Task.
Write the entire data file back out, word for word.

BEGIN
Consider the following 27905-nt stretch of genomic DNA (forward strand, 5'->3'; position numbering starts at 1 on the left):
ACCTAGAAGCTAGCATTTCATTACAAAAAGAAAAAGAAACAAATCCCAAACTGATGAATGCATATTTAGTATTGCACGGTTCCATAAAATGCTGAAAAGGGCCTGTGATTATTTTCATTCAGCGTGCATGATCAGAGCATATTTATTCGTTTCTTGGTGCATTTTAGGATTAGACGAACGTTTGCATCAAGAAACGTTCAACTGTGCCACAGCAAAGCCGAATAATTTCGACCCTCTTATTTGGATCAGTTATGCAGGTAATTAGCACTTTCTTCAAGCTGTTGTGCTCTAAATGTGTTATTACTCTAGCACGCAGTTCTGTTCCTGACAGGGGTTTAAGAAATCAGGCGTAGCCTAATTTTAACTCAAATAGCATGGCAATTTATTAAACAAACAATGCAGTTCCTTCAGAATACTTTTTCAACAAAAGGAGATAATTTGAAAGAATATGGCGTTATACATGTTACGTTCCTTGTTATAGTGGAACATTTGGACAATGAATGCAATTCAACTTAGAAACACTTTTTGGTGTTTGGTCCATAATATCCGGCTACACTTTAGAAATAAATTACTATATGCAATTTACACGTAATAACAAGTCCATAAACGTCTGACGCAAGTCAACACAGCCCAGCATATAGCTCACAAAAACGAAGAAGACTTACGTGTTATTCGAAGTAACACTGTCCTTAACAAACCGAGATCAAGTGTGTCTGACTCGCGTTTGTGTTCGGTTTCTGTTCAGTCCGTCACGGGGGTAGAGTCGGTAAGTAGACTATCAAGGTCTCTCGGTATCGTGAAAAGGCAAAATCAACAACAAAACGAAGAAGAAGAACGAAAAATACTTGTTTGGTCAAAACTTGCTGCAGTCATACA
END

Consider the following 27905-nt stretch of genomic DNA (forward strand, 5'->3'; position numbering starts at 1 on the left):
ACCTAGAAGCTAGCATTTCATTACAAAAAGAAAAAGAAACAAATCCCAAACTGATGAATGCATATTTAGTATTGCACGGTTCCATAAAATGCTGAAAAGGGCCTGTGATTATTTTCATTCAGCGTGCATGATCAGAGCATATTTATTCGTTTCTTGGTGCATTTTAGGATTAGACGAACGTTTGCATCAAGAAACGTTCAACTGTGCCACAGCAAAGCCGAATAATTTCGACCCTCTTATTTGGATCAGTTATGCAGGTAATTAGCACTTTCTTCAAGCTGTTGTGCTCTAAATGTGTTATTACTCTAGCACGCAGTTCTGTTCCTGACAGGGGTTTAAGAAATCAGGCGTAGCCTAATTTTAACTCAAATAGCATGGCAATTTATTAAACAAACAATGCAGTTCCTTCAGAATACTTTTTCAACAAAAGGAGATAATTTGAAAGAATATGGCGTTATACATGTTACGTTCCTTGTTATAGTGGAACATTTGGACAATGAATGCAATTCAACTTAGAAACACTTTTTGGTGTTTGGTCCATAATATCCGGCTACACTTTAGAAATAAATTACTATATGCAATTTACACGTAATAACAAGTCCATAAACGTCTGACGCAAGTCAACACAGCCCAGCATATAGCTCACAAAAACGAAGAAGACTTACGTGTTATTCGAAGTAACACTGTCCTTAACAAACCGAGATCAAGTGTGTCTGACTCGCGTTTGTGTTCGGTTTCTGTTCAGTCCGTCACGGGGGTAGAGTCGGTAAGTAGACTATCAAGGTCTCTCGGTATCGTGAAAAGGCAAAATCAACAACAAAACGAAGAAGAAGAACGAAAAATACTTGTTTGGTCAAAACTTGCTGCAGTCATACA